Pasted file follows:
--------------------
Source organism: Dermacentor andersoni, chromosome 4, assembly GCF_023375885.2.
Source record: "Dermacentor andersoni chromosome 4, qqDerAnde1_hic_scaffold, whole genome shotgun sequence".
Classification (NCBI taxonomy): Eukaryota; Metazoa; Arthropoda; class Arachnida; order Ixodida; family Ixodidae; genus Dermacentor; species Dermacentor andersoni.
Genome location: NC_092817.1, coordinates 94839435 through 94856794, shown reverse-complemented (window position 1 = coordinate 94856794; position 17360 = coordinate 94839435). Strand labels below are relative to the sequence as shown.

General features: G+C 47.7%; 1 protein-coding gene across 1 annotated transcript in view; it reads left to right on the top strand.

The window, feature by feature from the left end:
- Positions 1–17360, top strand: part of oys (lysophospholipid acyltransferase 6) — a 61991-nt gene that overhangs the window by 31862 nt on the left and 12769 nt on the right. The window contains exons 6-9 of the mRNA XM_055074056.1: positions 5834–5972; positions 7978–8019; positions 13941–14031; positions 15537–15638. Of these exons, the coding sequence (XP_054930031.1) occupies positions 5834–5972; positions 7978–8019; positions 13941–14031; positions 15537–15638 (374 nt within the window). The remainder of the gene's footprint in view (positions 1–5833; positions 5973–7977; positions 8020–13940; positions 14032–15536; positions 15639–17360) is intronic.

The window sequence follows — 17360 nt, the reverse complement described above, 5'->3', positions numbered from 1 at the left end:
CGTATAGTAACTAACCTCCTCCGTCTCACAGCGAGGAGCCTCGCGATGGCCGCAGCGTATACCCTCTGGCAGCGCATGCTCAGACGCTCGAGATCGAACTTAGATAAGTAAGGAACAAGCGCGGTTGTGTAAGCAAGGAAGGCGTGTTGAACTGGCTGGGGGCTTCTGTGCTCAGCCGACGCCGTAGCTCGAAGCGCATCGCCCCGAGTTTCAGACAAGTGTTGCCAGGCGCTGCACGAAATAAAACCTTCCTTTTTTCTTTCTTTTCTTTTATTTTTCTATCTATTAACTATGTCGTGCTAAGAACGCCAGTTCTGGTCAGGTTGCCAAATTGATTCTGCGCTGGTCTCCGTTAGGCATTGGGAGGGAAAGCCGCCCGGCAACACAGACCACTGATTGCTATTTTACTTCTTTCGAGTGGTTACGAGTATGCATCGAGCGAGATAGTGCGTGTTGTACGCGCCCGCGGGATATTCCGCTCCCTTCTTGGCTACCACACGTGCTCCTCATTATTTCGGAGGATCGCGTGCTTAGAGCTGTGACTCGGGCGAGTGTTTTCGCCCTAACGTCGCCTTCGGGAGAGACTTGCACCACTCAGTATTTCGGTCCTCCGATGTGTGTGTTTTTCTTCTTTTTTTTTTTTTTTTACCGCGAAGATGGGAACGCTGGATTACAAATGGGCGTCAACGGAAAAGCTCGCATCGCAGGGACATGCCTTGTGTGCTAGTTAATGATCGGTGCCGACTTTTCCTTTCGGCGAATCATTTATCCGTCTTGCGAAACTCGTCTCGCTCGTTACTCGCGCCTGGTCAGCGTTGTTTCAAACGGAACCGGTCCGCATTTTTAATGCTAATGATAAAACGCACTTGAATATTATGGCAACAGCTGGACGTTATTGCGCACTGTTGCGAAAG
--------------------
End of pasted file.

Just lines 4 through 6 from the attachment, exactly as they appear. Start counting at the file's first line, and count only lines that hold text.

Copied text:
Genome location: NC_092817.1, coordinates 94839435 through 94856794, shown reverse-complemented (window position 1 = coordinate 94856794; position 17360 = coordinate 94839435). Strand labels below are relative to the sequence as shown.

General features: G+C 47.7%; 1 protein-coding gene across 1 annotated transcript in view; it reads left to right on the top strand.

The window, feature by feature from the left end: